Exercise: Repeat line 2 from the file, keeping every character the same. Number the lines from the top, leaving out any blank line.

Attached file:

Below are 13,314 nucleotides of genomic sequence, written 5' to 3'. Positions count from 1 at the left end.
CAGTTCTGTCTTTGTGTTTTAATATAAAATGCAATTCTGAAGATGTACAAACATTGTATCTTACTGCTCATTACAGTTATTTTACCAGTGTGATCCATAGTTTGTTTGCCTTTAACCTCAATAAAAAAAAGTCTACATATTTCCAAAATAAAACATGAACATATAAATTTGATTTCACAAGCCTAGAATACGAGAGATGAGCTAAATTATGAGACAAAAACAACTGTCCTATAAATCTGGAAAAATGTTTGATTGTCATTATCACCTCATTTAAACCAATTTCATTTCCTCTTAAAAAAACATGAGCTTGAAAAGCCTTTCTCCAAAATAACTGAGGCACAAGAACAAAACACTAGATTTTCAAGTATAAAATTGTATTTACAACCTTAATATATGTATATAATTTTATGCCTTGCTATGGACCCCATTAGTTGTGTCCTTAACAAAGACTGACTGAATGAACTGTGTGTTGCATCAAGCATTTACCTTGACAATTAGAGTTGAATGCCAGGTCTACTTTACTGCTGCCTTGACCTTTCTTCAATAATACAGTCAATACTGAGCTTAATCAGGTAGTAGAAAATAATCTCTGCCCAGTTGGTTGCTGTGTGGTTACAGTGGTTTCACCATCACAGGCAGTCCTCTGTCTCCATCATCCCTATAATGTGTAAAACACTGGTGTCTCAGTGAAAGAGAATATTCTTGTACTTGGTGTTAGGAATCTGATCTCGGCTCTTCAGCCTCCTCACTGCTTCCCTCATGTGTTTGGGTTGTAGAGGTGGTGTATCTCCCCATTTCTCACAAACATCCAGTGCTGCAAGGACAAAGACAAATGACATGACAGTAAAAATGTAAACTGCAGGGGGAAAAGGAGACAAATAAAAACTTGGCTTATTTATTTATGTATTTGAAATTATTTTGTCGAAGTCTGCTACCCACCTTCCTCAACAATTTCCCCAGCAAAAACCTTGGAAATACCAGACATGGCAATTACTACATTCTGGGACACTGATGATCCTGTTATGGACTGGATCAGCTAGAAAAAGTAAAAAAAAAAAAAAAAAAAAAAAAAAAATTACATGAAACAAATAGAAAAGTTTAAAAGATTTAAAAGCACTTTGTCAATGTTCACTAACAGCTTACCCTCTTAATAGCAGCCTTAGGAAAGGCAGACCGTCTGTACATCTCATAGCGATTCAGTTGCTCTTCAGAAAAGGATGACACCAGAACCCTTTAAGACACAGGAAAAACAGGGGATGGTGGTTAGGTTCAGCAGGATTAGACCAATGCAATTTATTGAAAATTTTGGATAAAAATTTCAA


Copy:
CAGTTCTGTCTTTGTGTTTTAATATAAAATGCAATTCTGAAGATGTACAAACATTGTATCTTACTGCTCATTACAGTTATTTTACCAGTGTGATCCATAGTTTGTTTGCCTTTAACCTCAATAAAAAAAAGTCTACATATTTCCAAAATAAAACATGAACATATAAATTTGATTTCACAAGCCTAGAATACGAGAGATGAGCTAAATTATGAGACAAAAACAACTGTCCTATAAATCTGGAAAAATGTTTGATTGTCATTATCACCTCATTTAAACCAATTTCATTTCCTCTTAAAAAAACATGAGCTTGAAAAGCCTTTCTCCAAAATAACTGAGGCACAAGAACAAAACACTAGATTTTCAAGTATAAAATTGTATTTACAACCTTAATATATGTATATAATTTTATGCCTTGCTATGGACCCCATTAGTTGTGTCCTTAACAAAGACTGACTGAATGAACTGTGTGTTGCATCAAGCATTTACCTTGACAATTAGAGTTGAATGCCAGGTCTACTTTACTGCTGCCTTGACCTTTCTTCAATAATACAGTCAATACTGAGCTTAATCAGGTAGTAGAAAATAATCTCTGCCCAGTTGGTTGCTGTGTGGTTACAGTGGTTTCACCATCACAGGCAGTCCTCTGTCTCCATCATCCCTATAATGTGTAAAACACTGGTGTCTCAGTGAAAGAGAATATTCTTGTACTTGGTGTTAGGAATCTGATCTCGGCTCTTCAGCCTCCTCACTGCTTCCCTCATGTGTTTGGGTTGTAGAGGTGGTGTATCTCCCCATTTCTCACAAACATCCAGTGCTGCAAGGACAAAGACAAATGACATGACAGTAAAAATGTAAACTGCAGGGGGAAAAGGAGACAAATAAAAACTTGGCTTATTTATTTATGTATTTGAAATTATTTTGTCGAAGTCTGCTACCCACCTTCCTCAACAATTTCCCCAGCAAAAACCTTGGAAATACCAGACATGGCAATTACTACATTCTGGGACACTGATGATCCTGTTATGGACTGGATCAGCTAGAAAAAGTAAAAAAAAAAAAAAAAAAAAAAAAAAAATTACATGAAACAAATAGAAAAGTTTAAAAGATTTAAAAGCACTTTGTCAATGTTCACTAACAGCTTACCCTCTTAATAGCAGCCTTAGGAAAGGCAGACCGTCTGTACATCTCATAGCGATTCAGTTGCTCTTCAGAAAAGGATGACACCAGAACCCTTTAAGACACAGGAAAAACAGGGGATGGTGGTTAGGTTCAGCAGGATTAGACCAATGCAATTTATTGAAAATTTTGGATAAAAATTTCAA